Wednesday, August 15, 2012

On Erosion (1): Calculating Real Debt

The typical inflation-adjustment of GDP takes the total dollar value of one year's output and converts it to the dollar value for another year. To do this is fairly simple: divide the one year's price number out of the GDP, and multiply the other year's price into it.

For example, if a basket of goods used to cost $80 but now costs $125, take GDP now, divide by the current price-number, and multiply by the old price number.

This calculation is used all the time to figure what economists call "real" GDP. But what happens when you want to figure debt as "real" debt?

Consider any particular year. The new debt created that year should be adjusted the same way GDP is adjusted for that year: Divide it by the price level for that year, and multiply by the base-year price. But when we inflation-adjust debt, we often get the wrong answer.

The problem is that the total debt number for any one year includes both the new debt from that year, plus a lot of old debt left over from other years. The current year's price number is relevant only for the current year's addition to debt. For older debt included in the current balance, you have to use price numbers from prior years.

One good technique is to separate the new debt from the old debt. Then you inflation-adjust the new debt for the year just the same way you would inflation-adjust the GDP for that year. Next, you look at the old debt that you didn't adjust yet, pull out just the most recent year's debt remaining in it, and inflation-adjust that year's debt using that year's price number.

And you keep doing that, stepping back a year and adjusting just the one year's debt the same way you would figure "real" GDP for that year, then stepping back another year. You go back as far as you can go, adjusting each year's debt separately, and then add them up.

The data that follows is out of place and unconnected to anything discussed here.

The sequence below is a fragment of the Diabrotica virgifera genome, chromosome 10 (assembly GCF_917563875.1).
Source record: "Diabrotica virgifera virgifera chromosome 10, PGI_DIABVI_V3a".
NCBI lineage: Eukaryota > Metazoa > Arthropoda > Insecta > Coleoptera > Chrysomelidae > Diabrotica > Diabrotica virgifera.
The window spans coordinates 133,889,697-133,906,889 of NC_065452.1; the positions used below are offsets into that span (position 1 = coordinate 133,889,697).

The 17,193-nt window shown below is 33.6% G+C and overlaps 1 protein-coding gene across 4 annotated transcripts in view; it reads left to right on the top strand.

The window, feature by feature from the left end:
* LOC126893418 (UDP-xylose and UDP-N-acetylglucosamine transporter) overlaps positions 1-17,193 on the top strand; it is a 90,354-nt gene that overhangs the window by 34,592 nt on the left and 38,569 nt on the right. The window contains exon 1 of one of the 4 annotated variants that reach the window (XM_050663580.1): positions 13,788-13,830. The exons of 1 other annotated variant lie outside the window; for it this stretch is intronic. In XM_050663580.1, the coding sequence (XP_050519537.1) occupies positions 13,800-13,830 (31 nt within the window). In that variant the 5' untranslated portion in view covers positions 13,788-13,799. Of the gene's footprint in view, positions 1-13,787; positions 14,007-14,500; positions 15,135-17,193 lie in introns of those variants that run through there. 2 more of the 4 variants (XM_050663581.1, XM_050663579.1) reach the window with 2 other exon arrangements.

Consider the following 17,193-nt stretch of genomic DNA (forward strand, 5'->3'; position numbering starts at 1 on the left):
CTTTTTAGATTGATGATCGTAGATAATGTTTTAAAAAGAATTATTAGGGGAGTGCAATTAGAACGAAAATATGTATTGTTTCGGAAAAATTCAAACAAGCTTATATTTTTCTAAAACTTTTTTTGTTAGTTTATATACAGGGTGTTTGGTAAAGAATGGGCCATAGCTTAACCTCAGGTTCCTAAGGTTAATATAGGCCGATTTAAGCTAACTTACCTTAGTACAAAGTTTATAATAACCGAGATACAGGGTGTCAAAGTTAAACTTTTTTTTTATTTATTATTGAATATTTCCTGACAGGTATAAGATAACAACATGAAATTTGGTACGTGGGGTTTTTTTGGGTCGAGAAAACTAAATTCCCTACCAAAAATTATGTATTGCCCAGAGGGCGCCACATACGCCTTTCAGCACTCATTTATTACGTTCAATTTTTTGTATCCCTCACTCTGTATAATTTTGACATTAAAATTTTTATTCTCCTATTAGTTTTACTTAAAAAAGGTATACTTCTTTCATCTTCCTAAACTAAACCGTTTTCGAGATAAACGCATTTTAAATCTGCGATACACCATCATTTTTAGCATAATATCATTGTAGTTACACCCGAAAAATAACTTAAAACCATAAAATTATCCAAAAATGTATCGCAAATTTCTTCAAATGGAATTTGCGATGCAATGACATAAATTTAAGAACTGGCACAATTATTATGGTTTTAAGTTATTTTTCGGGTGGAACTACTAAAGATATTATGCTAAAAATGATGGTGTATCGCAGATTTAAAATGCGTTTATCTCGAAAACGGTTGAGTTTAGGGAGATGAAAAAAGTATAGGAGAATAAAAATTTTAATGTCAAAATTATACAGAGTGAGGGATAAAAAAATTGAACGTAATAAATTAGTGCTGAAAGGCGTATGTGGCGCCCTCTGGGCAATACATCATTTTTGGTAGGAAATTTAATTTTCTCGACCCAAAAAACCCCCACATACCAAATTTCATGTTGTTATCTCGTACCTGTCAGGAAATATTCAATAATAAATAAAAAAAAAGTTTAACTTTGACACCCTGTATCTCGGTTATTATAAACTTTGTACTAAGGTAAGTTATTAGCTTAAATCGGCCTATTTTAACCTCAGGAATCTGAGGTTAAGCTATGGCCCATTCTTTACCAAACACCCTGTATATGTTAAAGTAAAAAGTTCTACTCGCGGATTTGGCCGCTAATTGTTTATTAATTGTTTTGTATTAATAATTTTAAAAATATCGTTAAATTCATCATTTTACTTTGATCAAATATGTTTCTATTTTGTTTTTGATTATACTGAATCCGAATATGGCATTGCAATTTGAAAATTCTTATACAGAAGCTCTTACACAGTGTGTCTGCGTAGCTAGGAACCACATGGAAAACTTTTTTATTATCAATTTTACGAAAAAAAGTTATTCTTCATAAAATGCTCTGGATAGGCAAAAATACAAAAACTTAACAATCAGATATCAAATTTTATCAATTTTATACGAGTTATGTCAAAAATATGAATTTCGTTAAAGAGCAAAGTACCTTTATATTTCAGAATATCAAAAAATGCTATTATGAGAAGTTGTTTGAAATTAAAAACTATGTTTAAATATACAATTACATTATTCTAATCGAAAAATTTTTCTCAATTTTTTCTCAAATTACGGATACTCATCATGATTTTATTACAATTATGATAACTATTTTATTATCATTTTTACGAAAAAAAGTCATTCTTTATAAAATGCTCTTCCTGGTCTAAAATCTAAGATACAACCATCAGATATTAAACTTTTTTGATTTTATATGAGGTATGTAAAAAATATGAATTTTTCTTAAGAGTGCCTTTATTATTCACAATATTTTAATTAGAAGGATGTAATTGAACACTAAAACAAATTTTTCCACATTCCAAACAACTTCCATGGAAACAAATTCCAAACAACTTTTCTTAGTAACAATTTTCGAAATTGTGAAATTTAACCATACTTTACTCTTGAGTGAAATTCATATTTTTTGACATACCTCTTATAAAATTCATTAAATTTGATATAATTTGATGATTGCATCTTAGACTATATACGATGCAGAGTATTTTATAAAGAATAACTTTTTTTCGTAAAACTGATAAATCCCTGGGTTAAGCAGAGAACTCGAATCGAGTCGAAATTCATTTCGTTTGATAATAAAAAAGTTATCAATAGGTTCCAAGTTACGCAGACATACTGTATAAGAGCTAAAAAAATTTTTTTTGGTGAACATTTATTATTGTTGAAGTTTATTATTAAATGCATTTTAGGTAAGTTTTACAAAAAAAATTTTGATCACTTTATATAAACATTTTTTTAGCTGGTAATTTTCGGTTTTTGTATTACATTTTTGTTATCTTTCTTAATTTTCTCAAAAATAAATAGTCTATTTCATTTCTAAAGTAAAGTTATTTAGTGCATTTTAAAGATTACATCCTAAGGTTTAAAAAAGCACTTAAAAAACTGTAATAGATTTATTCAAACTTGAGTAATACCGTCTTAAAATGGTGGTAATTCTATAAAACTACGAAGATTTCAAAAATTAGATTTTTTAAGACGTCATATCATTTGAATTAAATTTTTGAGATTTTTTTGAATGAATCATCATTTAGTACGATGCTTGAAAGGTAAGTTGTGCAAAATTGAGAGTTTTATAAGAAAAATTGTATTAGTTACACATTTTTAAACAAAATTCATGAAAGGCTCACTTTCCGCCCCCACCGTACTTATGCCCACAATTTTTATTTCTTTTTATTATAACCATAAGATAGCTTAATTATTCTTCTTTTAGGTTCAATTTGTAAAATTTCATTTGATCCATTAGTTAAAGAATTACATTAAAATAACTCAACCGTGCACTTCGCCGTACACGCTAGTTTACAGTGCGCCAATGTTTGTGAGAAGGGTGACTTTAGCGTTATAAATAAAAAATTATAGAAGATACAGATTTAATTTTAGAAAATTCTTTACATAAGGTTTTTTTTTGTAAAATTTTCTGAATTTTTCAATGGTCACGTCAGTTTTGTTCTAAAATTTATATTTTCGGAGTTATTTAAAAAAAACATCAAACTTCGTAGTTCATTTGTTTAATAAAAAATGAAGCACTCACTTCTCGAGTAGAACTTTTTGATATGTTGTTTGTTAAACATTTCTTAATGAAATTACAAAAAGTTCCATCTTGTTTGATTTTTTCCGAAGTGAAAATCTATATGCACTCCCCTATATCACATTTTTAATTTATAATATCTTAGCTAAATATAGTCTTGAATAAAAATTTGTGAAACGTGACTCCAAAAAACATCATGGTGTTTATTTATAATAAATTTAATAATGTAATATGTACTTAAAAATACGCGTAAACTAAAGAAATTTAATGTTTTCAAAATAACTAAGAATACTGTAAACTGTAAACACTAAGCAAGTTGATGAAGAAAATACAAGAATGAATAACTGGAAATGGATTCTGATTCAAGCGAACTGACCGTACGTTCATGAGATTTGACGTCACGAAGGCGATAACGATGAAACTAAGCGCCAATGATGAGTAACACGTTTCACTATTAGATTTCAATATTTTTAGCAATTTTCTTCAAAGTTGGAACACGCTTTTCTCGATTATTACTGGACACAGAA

This method may be thought of as "incremental" adjustment of debt.

I don't mean to harp on it. But it seems most people think you can adjust debt for inflation the same way you adjust GDP for inflation. You cannot. It works for GDP, because GDP is a measure of one year's stuff. It doesn't work for debt, because any year's debt is almost always an accumulation of many years' deficits.

Recently, Krugman and Sumner and Nunes and Wojnilower and yours truly considered this graph from Paul Krugman:

Krugman sees "a dramatic rise in household debt, which many of us now believe lies at the heart of our continuing depression."

Sumner says "I suppose it’s in the eye of the beholder, but I see three big debt surges: 1952-64, 1984-91, and 2000-08."

Nunes writes, "Why does the share of debt rise? I believe it reflects peoples “optimism” about future prospects... During the 1950s and first half of the 1960s we observe a rise in household debt. People felt good about the future... Note, however, that as soon as inflation begins to trend up in the second half of the 60s, the future doesn´t look so bright anymore. Households’ don´t increase indebtedness..."

And, when Sumner reports that the first two debt surges were followed by golden ages and the third by a severe recession, and asks "What was different with the third case?", Joshua Wojnilower responds:

The difference is the aggregate amount of household debt compared with incomes... As the aggregate amount of debt rises, increasing percentage of income and savings becomes necessary to cover interest costs and... pay back previous debt. These actions reduce the amount of income and savings available for consumption and investment, creating a drag on economic growth.

Wojnilower doesn't read anything into the graph. He doesn't chop it up into surges and remissions the way Sumner does. He doesn't attribute the surges to optimism, the way Nunes does. He doesn't even describe the increase as "dramatic" the way Krugman does. Wojnilower says only that debt was very high by the end. Then he lays out a scenario explaining some troubles that may arise when debt gets very high.